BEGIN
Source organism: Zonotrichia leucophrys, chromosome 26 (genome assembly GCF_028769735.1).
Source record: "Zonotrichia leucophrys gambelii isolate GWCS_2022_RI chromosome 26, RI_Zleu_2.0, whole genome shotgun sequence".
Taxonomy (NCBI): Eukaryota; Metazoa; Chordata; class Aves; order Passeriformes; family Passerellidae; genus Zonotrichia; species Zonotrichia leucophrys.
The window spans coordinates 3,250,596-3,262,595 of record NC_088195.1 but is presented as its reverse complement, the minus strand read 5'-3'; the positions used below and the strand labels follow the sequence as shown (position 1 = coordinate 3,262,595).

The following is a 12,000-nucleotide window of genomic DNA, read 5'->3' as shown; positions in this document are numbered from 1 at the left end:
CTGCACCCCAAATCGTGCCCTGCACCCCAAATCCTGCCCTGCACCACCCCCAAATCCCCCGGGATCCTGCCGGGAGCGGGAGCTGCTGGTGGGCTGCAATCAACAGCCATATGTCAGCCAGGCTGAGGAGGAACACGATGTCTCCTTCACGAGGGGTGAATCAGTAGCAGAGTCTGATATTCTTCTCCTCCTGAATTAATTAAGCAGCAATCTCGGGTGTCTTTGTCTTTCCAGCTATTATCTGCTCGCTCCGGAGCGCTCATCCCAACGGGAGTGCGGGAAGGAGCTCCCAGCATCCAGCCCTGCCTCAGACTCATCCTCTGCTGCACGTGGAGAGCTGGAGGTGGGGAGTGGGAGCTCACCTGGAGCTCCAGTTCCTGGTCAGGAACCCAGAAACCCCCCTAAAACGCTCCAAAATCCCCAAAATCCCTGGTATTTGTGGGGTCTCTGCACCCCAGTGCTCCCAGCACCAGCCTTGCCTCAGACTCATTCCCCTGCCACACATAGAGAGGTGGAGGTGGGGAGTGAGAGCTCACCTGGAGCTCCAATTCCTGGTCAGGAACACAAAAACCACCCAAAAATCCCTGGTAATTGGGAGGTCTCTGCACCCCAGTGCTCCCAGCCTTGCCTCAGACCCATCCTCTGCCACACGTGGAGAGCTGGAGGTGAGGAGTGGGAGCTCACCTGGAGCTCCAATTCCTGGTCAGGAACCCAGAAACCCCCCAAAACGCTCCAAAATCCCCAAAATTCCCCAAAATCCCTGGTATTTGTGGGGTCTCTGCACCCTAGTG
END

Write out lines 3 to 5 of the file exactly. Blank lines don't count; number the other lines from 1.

Taxonomy (NCBI): Eukaryota; Metazoa; Chordata; class Aves; order Passeriformes; family Passerellidae; genus Zonotrichia; species Zonotrichia leucophrys.
The window spans coordinates 3,250,596-3,262,595 of record NC_088195.1 but is presented as its reverse complement, the minus strand read 5'-3'; the positions used below and the strand labels follow the sequence as shown (position 1 = coordinate 3,262,595).

The following is a 12,000-nucleotide window of genomic DNA, read 5'->3' as shown; positions in this document are numbered from 1 at the left end: